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A third la-nina year in row ??

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  • A third la-nina year in row ??

    Looks like we're heading for third consecutive la-nina year, which is, um, rather unusual...

    IIRC, Australia has issued a generic warning that there'll be 'even more of the same crazy weather' they've had since ~2020.

    Also, on other side of Pacific, US & Canada West Coast's coastal storms, mid-West megadrought etc etc are likely to be ratcheted up a notch or three.

    So, check your locale, your prep, your routes, your fords etc lest 2023's la-nina cranks up the volume to 'WTF' ??

    Any la-nina has consequences on other side of Atlantic, too.The 'jet stream' is likely to wriggle even more, bringing even wilder unseasonal extremes. We've been forecast a 'remarkably warm' 2022 Halloween plus Sahara dust (In late October !!) due to current 'excursion'. Hopefully, it will not be followed by an 'Arctic Arrival'...

    Must be said I'm hoping for a really mild UK winter. I took the precaution of 'locking in' my utility gas/electric prices, but a lot of my neighbours are already suffering scary utility bill hikes...

    Stay safe !!

  • #2
    That's weird: Forum timed-out while I was typing that post...


    • #3
      You're lucky as there are millions here that wish they could lock in their utility prices.

      Here the predictions are the same as central Europe or a colder than warmer winter is predicted.

      Last year, I had a whole house generator installed. I paid for the propane and tanks up front. It took a few months before the generator was installed. The propane delivery man said saved $0.55 per gallon by prepaying. I saved $200.


      • #4
        Yucaipa: a remarkable debris flow video from the San Bernardino Mountains in California. The flows were triggered by heavy rainfall

        Debris flow in San Bernardino mountains.
        The video is also on Youtube. This series of debris flows, which occurred over the period of a single hour, were generated from the scar of the 2020 El Dorado fire by intense precipitation. The events occurred on 12 September 2022 when the remnants of Tropical Storm Kay triggered heavy rainfall – up to 60 mm was recorded. The debris flows affected two communities, Forest Falls and Yucaiba. The Los Angeles Times has reported that a women was killed in Forest Falls. The same article has some dramatic images of the aftermath:-​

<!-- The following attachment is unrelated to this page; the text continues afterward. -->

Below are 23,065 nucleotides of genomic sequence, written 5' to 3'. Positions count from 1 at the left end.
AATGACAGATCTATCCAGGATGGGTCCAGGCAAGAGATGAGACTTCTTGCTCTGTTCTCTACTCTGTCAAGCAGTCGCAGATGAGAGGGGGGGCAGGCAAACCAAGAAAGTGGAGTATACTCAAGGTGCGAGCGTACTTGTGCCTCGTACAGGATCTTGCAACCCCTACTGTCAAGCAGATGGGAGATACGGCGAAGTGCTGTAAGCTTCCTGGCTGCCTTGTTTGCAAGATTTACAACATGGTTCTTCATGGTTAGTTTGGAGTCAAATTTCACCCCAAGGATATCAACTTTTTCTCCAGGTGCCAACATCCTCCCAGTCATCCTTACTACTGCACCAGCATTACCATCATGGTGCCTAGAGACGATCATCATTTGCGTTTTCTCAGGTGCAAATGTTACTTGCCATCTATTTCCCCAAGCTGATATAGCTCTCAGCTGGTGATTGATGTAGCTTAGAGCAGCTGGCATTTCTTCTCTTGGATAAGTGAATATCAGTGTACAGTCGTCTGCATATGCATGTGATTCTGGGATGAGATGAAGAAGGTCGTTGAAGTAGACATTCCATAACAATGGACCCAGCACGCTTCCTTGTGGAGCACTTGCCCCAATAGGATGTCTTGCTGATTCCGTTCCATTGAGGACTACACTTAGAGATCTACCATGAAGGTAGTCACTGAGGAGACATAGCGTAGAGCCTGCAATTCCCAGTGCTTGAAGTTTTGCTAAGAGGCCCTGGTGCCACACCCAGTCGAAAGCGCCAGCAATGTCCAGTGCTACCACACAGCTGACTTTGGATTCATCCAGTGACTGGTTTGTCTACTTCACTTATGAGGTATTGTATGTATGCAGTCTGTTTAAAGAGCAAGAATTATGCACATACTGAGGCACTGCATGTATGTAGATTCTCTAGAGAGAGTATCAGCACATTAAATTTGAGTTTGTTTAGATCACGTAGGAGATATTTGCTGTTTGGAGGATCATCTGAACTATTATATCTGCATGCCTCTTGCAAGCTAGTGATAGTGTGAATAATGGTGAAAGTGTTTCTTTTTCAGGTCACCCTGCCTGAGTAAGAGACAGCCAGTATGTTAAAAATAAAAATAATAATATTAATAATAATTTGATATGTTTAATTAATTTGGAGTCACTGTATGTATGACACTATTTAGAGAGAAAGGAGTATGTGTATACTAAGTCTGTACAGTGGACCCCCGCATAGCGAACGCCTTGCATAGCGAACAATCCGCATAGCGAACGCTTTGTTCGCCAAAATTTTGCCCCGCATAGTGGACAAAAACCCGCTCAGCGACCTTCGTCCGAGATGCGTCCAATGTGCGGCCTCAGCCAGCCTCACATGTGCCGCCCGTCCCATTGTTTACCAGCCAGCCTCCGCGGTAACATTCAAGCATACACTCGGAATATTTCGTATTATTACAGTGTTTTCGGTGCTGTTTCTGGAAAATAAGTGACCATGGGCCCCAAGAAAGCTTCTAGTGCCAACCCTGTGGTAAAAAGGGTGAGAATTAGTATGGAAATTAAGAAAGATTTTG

• #5
          That was a extreme amount of damage from 60 mm or 2.36" of rain. Here, we've had a lot more rain with no damage. As they don't allow controlled burns to remove dead brush and more; California has experienced a lot of wildfires. TS Kay's 60 mm or 2.36" of rain sent all that ash downhill.

          Grant said, but the 2020 fire left them vulnerable to mud flow raging down Birch Creek, which runs through many of their properties.

          If the link doesn't work, it is here: at this embedded hypertext The Los Angeles Times has reported that a women was killed in Forest Falls.

          Interesting article; thanks, Nix.​


          • #6
            Now another source of landslide hazards, un-maintained logging / mining access roads.
            The 15 November 2021 2021 Duffey Lake landslide in Canada: the role of old logging roads in triggering slope failures

            The problem, he said, was in the area of a switchback. Two older, small landslides had left debris resting on the road below the switchback, plugging a ditch. The water then ran down the road instead of crossing over the road and going down a stable slope.